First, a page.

He always helps me. He is so kind, thoughtful and attentive to my concerns. We went. There was time. And it was marvellous. How I love going there. It is nothing special, rather antiquated in fact. Slow. But it’s it’s slowness that appeals to me. The lounge was almost empty when we arrived. Just two men, sitting on separate sofas, sleeping. I love it’s quietness, no muzak, no kids, no shouting. The noisiest and indeed youngest people there are the staff. The residents are ancient. They hobble about, sleep, drink tea or stand at the windows, leaning on sticks staring out at the sea and the golf links, dreaming of younger days, perhaps. We talked, I dug it out of me. It’s like a scourging, a purging. And he understands, he pays attention and gives me back the gift of loving me, of appreciating me. I never want to leave and look with something like envy upon those who have just checked in. To stay there (though what I’d eat, God knows – they just about muster up some soya milk but anything more outlandish they would be floored) to just stay there stretched out on the sofa drinking endless cups of tea, reading, talking, doing crosswords, drawing, thinking and dozing. Bliss. Absolute bliss.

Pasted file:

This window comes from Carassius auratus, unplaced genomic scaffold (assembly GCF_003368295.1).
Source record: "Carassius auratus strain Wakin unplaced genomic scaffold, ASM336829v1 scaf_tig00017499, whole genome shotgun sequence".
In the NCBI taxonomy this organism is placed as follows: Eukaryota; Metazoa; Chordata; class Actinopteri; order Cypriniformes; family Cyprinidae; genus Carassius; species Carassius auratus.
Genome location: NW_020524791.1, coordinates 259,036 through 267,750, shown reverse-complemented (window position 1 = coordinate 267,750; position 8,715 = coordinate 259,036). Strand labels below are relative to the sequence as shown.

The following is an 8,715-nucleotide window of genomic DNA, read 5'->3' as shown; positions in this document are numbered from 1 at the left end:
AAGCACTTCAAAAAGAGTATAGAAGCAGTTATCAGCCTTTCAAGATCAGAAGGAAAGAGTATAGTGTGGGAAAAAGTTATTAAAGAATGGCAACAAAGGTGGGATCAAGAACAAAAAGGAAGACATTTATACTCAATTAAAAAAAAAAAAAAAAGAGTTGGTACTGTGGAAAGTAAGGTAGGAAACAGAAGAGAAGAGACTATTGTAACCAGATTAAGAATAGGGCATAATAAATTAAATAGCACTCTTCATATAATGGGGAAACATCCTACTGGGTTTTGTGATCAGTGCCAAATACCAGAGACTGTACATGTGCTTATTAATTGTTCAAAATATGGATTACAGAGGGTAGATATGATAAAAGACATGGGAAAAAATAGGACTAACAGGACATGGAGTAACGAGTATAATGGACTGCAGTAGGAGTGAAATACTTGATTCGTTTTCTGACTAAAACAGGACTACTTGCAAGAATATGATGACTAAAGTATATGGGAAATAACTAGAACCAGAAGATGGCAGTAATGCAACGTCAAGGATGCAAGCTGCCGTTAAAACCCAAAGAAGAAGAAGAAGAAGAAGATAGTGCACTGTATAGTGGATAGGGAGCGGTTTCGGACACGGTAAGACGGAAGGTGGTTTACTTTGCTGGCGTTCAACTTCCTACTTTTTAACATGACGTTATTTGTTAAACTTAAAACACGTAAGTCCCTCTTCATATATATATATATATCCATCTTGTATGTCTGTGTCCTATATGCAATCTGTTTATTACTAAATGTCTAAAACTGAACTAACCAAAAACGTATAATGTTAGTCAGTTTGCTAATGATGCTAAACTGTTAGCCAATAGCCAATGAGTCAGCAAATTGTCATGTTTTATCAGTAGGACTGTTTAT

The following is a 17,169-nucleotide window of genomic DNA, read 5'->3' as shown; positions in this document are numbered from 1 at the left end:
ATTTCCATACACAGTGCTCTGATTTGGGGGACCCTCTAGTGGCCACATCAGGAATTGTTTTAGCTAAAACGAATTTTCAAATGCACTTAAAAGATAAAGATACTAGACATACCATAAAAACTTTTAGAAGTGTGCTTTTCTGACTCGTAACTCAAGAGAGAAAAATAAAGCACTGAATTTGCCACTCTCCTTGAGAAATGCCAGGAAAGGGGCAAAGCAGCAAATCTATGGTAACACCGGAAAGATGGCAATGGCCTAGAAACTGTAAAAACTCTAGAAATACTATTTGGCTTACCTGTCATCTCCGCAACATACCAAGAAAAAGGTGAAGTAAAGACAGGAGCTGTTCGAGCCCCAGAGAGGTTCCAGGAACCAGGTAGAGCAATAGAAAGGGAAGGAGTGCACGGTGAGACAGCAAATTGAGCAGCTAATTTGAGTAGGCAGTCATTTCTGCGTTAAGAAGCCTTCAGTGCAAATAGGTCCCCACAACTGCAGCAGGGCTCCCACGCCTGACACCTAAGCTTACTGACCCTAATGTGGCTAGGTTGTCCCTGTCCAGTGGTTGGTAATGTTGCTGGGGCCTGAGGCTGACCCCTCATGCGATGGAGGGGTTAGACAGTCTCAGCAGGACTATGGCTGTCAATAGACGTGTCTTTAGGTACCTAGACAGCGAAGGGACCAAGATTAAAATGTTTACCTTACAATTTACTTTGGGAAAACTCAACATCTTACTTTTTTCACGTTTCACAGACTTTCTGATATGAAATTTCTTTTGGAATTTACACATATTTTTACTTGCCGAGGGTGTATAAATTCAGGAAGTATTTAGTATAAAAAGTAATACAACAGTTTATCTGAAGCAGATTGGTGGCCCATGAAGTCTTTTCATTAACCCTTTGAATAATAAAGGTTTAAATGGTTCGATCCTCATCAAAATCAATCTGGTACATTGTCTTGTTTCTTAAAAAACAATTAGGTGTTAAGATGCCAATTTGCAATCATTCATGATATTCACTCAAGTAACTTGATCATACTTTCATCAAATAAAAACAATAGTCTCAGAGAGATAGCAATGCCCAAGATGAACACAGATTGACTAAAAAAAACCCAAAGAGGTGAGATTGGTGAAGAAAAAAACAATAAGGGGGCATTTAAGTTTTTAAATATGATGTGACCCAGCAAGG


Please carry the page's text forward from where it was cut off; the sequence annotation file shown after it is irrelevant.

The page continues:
And when we get home we are both exhausted but full. I have gained a little more understanding of the need to accept what is, and that patterns can and should to be changed, as does my attitude to what constitutes work. And what I require to fire me up, to fulfil me. I’m clearly a little better for I am looking outward again, a spark of ambition kindling within. That is good, n’est-ce-pas?